Weekend Thinking: The DNC and West Bank

The third and final day of the Democratic National Convention concluded yesterday evening with a speech by incumbent President Barack Obama. The economy and job creation were the themes of Obama’s speech along with Vice President Joe Biden and former President Bill Clinton. More than 20 million Americans are unemployed and more than 40 million rely on Food Stamps. It comes as no surprise that this is the leading  issue for voters. Foreign policy, the war in Afghanistan and the global threat of Al-Qaeda was barely mentioned.

The global economic crisis is felt everywhere, from the United States to the Middle East. In December 2010, a Tunisian street vendor named Mohamed Bouazizi sparked the Arab uprisings by lighting himself on fire after being humiliated and unable to work. Massive protests across North Africa and the Middle East demanding economic and social reform toppled leaders from Tunisia, Egypt, Yemen and Libya.

Palestinian leaders have managed to prevent uprisings against their rule until only recently. Last Thursday, a Gazan teen unable to find work self-immolated and later died from his wounds. Two more copycats unsuccessfully attempted the same thing in the West Bank.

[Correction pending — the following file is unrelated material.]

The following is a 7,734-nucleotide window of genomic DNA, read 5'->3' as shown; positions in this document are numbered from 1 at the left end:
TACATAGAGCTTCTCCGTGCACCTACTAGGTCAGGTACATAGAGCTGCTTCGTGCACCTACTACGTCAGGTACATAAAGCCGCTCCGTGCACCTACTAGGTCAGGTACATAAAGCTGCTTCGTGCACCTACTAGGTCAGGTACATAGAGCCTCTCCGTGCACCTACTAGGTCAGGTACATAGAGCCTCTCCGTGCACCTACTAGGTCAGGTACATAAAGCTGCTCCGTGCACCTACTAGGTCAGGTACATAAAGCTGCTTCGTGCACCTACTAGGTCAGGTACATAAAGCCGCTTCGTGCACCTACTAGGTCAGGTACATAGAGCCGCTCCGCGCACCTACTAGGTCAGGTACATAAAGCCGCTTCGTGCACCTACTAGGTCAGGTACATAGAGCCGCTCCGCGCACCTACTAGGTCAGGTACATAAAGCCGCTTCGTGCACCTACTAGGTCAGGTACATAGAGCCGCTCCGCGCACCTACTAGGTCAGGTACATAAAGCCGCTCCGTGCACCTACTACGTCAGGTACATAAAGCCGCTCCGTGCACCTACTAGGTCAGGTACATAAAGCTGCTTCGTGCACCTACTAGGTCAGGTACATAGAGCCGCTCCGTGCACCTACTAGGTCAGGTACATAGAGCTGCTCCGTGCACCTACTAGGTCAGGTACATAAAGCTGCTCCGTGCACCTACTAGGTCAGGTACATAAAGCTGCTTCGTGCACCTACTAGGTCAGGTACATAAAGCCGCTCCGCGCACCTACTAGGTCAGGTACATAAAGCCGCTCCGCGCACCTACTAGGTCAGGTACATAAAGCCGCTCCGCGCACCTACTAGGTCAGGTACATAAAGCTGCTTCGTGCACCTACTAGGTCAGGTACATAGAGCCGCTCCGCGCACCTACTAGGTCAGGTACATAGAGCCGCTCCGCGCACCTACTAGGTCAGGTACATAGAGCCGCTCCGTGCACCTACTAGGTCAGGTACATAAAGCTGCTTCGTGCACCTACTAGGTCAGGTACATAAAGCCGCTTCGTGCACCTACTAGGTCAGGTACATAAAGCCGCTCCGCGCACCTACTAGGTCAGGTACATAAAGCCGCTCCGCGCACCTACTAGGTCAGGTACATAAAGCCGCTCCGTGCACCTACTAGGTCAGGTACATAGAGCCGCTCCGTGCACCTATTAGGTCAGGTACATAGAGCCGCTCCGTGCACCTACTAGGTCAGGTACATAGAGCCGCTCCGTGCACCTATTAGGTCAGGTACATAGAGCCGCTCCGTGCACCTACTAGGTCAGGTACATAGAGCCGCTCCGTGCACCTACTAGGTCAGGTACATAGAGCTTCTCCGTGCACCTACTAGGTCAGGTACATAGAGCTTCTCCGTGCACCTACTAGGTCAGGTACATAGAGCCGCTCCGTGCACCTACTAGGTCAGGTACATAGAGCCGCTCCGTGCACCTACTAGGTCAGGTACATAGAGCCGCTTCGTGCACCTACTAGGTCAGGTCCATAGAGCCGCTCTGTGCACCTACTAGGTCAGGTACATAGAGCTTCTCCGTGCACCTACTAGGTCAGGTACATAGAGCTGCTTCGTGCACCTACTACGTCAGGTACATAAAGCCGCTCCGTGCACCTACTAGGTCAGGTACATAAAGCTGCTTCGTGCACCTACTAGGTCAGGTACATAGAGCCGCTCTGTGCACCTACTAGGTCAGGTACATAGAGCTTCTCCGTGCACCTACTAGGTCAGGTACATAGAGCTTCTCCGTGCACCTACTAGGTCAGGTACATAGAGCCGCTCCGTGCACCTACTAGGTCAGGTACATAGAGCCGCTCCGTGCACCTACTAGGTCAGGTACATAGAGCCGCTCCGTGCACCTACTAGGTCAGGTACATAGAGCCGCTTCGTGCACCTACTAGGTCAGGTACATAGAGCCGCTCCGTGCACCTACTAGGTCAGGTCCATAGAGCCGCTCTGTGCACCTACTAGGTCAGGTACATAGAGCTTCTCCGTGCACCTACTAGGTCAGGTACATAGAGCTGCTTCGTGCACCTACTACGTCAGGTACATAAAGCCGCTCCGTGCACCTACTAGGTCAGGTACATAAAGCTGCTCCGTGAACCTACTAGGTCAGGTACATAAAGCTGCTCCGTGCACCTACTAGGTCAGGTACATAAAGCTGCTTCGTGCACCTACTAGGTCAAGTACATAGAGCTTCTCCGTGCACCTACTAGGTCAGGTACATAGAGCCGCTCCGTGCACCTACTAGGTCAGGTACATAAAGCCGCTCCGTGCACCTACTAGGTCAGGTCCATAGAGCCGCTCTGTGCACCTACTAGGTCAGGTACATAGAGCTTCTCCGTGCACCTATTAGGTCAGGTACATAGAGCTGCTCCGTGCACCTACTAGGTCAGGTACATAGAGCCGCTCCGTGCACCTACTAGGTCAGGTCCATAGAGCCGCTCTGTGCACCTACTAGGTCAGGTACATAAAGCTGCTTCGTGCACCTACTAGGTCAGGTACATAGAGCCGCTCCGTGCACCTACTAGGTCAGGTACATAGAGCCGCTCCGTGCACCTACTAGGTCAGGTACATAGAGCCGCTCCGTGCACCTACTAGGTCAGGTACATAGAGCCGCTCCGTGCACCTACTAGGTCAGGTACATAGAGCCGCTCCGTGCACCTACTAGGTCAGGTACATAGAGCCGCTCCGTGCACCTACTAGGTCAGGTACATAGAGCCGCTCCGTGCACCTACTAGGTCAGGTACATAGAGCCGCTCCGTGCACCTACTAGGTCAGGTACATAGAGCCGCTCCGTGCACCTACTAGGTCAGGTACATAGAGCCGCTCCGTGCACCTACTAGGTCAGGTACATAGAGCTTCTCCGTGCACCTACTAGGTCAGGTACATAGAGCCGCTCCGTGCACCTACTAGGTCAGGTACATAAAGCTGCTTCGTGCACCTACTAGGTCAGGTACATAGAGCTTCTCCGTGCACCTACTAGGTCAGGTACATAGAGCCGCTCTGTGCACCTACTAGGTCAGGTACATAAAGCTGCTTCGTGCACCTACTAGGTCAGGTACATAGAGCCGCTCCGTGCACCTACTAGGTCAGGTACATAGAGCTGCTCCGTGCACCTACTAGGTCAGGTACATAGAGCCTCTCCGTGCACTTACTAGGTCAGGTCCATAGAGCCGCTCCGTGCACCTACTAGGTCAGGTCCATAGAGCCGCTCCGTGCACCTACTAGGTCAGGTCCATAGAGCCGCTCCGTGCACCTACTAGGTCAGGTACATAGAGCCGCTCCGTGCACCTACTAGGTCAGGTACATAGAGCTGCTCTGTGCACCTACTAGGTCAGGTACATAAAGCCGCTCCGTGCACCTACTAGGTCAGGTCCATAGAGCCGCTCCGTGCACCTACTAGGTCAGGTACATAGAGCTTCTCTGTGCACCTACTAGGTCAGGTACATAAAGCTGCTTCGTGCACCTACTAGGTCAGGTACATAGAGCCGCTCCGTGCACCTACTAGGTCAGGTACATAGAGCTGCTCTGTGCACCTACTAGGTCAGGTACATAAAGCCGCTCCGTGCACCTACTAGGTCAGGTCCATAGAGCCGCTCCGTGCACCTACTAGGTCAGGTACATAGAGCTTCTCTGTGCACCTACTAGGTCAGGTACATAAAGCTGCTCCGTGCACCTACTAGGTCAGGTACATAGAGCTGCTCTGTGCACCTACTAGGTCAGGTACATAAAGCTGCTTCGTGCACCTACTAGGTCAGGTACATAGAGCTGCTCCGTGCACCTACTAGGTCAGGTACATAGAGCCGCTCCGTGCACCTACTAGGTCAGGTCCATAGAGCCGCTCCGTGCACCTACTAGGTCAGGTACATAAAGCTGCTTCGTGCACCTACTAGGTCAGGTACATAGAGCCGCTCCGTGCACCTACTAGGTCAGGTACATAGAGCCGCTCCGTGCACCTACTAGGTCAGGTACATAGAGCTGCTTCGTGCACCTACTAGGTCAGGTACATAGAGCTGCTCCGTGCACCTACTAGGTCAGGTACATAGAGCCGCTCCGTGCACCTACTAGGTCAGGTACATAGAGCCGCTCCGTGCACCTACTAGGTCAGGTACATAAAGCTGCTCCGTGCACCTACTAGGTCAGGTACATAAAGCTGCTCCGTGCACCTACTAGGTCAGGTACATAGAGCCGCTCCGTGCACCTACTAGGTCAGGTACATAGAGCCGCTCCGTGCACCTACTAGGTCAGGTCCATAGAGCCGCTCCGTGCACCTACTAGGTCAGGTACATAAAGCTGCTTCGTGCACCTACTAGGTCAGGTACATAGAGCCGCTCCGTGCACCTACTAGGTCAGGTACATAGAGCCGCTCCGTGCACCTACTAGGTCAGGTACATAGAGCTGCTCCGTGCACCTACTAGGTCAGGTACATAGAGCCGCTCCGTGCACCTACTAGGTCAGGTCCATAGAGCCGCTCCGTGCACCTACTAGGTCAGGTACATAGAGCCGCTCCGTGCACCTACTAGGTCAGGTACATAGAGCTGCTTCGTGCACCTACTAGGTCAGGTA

Although there is intense anger directed against Israel, the immediate Palestinian economic and social grievances in the West Bank are leveled against Prime Minister Salam Fayyad. President Mahmoud Abbas selected Fayyad to serve in a caretaker government until Palestinian reconciliation and elections. He does not belong to Fatah or Hamas, and is an internationally respected economist.

Fayyad implemented an innovative program which Thomas Friedman dubbed “Fayyadism,” that has bolstered the economy and institutions in the West Bank to pave the way for Palestinian independence.

Palestinian independence remains elusive and on Wednesday, protestors in Hebron frustrated with Fayyad’s policies called for his ouster. Fayyad has not ruled out the possibility of resigning to satisfy their demands, and has explained on his official Facebook page that he has done the best he could considering that the semi-autonomous West Bank is under full Israeli control.

This should cause concern not only for Palestinians but also Washington, who has supported Fayyad’s pro-Western orientation and pragmatic policies. Fayyad’s resignation could foment greater chaos in an increasingly unpredictable and unstable region.

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